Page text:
Hot and dry weather is ideal for pests like chinch bugs. A few small dead areas in the lawn can quickly spread, killing large sections that are costly to replace. If you have a St. Augustine lawn, you likely know that the southern chinch bug is a big problem. Most people tend to overlook them because they are so small. Adults are about 1/5 inch long and are black with white patches on the wings. The nymphs range from 1/20 inch long to nearly adult size. Small nymphs are reddish with a white band across the back, but become black in color as they grow.
Chinch bug nymphs and adults can cause significant feeding damage. They remove plant fluids and inject a toxin that causes the grass to yellow, turn reddish brown and eventually die. Damaged areas often join together into large patches of dead, brown grass. These injured areas are more prone to injury because they are in hot spots along concrete or asphalt paved areas or in water-stressed areas where the grass is growing in full sun.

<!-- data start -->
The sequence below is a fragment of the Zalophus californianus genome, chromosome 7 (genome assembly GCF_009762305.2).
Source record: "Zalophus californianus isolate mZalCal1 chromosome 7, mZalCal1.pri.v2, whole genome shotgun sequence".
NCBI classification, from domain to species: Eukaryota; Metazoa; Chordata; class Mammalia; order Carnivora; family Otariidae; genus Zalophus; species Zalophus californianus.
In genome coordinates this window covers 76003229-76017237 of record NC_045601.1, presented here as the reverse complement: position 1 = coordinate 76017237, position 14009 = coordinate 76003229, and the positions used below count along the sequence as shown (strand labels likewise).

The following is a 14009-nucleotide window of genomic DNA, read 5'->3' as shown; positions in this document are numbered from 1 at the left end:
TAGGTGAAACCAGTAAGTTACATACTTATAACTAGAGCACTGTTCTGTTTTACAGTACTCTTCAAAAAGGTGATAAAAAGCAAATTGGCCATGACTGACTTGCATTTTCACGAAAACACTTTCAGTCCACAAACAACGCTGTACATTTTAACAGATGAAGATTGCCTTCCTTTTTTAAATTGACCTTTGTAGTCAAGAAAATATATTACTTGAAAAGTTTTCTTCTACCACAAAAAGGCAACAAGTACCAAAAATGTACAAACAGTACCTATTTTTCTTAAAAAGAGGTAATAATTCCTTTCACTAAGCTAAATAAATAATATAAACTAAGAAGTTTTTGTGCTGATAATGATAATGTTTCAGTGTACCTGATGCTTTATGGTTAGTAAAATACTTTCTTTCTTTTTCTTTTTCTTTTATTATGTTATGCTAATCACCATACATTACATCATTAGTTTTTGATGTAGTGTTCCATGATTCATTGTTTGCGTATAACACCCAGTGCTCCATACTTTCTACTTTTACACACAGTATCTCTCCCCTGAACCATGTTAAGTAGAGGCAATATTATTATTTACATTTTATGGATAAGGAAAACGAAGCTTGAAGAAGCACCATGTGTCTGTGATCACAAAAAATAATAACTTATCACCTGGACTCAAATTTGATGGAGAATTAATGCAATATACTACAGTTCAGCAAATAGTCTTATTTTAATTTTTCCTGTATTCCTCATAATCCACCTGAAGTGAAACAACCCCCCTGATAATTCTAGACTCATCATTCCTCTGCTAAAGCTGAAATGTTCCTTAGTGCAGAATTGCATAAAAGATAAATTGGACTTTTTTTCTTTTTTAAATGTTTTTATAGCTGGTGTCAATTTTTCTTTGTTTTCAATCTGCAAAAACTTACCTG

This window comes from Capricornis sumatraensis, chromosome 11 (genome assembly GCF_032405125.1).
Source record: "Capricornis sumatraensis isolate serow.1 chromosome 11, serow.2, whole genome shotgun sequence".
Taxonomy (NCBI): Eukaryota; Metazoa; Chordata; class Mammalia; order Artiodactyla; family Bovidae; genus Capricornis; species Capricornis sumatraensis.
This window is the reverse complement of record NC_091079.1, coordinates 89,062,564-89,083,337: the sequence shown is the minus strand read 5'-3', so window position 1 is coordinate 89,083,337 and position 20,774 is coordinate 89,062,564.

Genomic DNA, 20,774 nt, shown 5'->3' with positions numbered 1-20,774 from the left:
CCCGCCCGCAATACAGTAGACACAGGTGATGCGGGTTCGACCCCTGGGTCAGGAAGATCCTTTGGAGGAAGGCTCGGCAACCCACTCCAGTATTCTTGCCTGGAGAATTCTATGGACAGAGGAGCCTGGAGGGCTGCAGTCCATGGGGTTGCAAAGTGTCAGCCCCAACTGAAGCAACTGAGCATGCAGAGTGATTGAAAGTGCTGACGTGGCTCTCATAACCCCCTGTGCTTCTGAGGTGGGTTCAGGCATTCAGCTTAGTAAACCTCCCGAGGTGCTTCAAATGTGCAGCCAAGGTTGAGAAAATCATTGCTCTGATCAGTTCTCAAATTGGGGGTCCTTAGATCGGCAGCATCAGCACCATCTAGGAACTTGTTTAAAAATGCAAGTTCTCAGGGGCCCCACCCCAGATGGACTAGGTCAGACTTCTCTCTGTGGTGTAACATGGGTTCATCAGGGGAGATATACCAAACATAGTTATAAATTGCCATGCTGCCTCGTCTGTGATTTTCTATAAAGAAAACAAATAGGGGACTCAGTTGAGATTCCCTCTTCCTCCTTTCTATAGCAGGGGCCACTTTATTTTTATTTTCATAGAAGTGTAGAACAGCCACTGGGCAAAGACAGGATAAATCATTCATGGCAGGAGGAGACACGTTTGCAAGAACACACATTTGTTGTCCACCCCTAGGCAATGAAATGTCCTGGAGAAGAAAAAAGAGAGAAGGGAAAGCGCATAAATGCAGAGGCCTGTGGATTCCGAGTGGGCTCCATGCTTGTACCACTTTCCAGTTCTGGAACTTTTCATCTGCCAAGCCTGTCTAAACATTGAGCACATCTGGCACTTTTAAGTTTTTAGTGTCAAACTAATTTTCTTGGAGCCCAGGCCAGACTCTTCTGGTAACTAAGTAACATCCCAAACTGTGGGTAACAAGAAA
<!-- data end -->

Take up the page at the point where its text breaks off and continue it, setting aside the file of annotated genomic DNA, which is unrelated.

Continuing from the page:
The majority of damage occurs from April through September. Left untreated, these areas get bigger as chinch bugs span out in search of their next meal. The suggested economic threshold (the density of a pest at which a control treatment will provide an economic return) for the chinch bug is 15 to 20 insects per square foot. Though chinch bugs prefer St. Augustine grass, they will also feed on other grass species.